There remains the comparatively small number of dentists—mainly those in which hon. Members are so interested—who have foreign diplomas which have not been considered to provide a sufficient guarantee of the holder's ability to practise dentistry in this country. In some cases it has been difficult for the Dental Board or the General Medical Council to obtain details of their training and qualifications. Under this Bill, provision has been made—we understand by refresher courses if necessary, and by a test which we believe will be mainly practical—to enable dentists to establish to the satisfaction of the profession that they have the requisite knowledge and skill. It leaves the decision as to the precise nature of that examination and refresher course in the hands of the General Dental Council, but that is comparable with the practice followed in like professions.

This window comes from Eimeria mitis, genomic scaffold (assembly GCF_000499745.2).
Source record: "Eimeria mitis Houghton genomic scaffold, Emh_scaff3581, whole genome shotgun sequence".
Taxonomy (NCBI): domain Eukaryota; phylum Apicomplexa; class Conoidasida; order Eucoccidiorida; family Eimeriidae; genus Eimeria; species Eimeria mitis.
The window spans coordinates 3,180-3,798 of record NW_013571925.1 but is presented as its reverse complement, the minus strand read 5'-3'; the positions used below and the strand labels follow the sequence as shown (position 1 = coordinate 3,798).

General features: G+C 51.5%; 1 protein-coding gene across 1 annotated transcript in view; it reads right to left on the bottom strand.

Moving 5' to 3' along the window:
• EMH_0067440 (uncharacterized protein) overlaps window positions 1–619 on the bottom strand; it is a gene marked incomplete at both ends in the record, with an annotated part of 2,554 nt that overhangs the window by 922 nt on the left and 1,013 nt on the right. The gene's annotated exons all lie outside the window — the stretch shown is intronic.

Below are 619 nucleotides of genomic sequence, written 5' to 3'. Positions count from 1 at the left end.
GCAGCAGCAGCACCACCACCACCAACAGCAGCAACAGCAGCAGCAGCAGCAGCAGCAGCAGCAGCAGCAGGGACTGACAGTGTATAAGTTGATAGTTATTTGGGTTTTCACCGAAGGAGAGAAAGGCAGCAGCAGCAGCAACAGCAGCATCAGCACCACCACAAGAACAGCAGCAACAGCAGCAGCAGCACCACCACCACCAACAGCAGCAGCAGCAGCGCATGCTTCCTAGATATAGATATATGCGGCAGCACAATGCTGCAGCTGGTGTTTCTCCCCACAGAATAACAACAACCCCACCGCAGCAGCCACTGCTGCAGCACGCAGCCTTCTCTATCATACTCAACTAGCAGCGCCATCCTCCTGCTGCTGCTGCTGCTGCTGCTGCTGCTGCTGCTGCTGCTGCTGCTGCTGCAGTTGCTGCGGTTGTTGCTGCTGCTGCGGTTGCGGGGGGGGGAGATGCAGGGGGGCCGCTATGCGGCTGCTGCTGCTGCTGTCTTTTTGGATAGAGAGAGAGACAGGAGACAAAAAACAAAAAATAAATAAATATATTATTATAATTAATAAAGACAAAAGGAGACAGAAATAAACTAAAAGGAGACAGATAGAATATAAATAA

I find myself in some difficulty in meeting the rival requests made by hon. Members who have been pressing the claims of these foreign dentists. Many hon. Members pressed for a practical refresher course. During the Second Reading debate and the Committee stage we gave an assurance that we believed that this was the intention of the Council—and, indeed, it would certainly be made known to the Council that it was the wish of this House. Hon. Members have also asked that after the practical test there should not be any further test.

Even more than the position of these dentists, I think we have to consider the patient. No one has mentioned the patient in this debate.

Mr. Baird

I mentioned it.

Miss Hornsby-Smith

I apologise to the hon. Member.